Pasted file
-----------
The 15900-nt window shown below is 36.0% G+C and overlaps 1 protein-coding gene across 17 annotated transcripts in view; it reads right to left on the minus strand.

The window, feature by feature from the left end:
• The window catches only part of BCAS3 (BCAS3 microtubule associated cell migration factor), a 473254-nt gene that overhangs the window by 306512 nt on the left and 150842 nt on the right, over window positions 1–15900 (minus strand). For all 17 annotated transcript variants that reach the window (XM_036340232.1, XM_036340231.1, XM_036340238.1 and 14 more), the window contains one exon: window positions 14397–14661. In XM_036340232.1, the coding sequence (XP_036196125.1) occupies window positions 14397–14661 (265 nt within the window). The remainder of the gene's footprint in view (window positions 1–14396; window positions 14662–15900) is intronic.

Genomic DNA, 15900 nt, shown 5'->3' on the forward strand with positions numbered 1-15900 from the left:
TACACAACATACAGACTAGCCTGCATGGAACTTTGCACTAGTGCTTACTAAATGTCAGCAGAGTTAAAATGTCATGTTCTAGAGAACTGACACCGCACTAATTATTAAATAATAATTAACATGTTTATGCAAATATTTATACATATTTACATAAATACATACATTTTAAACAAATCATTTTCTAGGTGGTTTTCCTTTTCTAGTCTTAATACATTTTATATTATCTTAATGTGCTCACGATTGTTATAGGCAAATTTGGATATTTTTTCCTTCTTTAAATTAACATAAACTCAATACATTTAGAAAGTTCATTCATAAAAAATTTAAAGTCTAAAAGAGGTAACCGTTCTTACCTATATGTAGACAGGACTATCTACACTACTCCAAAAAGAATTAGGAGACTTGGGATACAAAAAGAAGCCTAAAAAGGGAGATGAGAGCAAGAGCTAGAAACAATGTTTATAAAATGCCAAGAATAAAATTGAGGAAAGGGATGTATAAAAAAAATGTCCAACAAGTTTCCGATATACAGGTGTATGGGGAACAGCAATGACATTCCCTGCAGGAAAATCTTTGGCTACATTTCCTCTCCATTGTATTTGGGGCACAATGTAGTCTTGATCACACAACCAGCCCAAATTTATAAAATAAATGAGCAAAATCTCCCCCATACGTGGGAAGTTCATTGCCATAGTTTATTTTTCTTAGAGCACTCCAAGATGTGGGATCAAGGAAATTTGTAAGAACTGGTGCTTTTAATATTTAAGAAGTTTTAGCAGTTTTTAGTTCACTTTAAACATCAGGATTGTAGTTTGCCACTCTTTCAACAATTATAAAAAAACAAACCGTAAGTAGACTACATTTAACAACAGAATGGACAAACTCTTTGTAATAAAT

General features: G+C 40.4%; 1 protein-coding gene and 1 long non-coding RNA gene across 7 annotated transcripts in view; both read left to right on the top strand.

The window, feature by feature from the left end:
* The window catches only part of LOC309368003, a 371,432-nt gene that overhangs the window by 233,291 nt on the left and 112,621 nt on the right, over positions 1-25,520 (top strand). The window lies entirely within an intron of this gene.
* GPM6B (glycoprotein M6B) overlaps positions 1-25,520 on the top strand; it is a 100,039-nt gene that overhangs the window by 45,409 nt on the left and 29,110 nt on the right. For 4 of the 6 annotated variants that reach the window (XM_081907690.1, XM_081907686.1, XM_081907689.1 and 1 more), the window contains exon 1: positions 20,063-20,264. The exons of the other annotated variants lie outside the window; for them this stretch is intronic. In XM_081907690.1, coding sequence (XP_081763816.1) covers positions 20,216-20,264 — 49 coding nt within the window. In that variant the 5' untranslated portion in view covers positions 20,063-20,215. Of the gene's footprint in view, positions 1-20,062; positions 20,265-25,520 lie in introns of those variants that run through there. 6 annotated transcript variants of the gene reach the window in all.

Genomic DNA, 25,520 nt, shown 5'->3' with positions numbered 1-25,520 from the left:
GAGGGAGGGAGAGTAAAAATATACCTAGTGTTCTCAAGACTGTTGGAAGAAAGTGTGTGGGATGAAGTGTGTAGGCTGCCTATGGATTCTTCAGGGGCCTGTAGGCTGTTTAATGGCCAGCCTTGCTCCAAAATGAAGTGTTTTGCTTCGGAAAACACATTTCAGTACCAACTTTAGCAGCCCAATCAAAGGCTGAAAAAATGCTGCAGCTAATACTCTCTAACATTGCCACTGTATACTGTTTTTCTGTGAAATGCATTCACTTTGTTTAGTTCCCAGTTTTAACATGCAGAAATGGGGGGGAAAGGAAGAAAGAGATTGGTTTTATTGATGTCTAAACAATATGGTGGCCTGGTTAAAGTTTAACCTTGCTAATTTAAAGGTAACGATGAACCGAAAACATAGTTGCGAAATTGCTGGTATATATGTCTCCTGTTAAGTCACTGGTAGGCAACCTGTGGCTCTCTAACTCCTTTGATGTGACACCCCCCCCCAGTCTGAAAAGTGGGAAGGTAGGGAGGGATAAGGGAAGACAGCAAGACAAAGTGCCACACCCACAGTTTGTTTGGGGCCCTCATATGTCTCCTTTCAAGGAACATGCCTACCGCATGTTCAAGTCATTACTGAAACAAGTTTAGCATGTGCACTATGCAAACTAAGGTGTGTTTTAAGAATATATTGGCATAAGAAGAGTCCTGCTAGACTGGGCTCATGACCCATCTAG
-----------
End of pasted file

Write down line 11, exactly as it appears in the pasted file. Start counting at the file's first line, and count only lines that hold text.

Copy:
GAGGGAGGGAGAGTAAAAATATACCTAGTGTTCTCAAGACTGTTGGAAGAAAGTGTGTGGGATGAAGTGTGTAGGCTGCCTATGGATTCTTCAGGGGCCTGTAGGCTGTTTAATGGCCAGCCTTGCTCCAAAATGAAGTGTTTTGCTTCGGAAAACACATTTCAGTACCAACTTTAGCAGCCCAATCAAAGGCTGAAAAAATGCTGCAGCTAATACTCTCTAACATTGCCACTGTATACTGTTTTTCTGTGAAATGCATTCACTTTGTTTAGTTCCCAGTTTTAACATGCAGAAATGGGGGGGAAAGGAAGAAAGAGATTGGTTTTATTGATGTCTAAACAATATGGTGGCCTGGTTAAAGTTTAACCTTGCTAATTTAAAGGTAACGATGAACCGAAAACATAGTTGCGAAATTGCTGGTATATATGTCTCCTGTTAAGTCACTGGTAGGCAACCTGTGGCTCTCTAACTCCTTTGATGTGACACCCCCCCCCAGTCTGAAAAGTGGGAAGGTAGGGAGGGATAAGGGAAGACAGCAAGACAAAGTGCCACACCCACAGTTTGTTTGGGGCCCTCATATGTCTCCTTTCAAGGAACATGCCTACCGCATGTTCAAGTCATTACTGAAACAAGTTTAGCATGTGCACTATGCAAACTAAGGTGTGTTTTAAGAATATATTGGCATAAGAAGAGTCCTGCTAGACTGGGCTCATGACCCATCTAG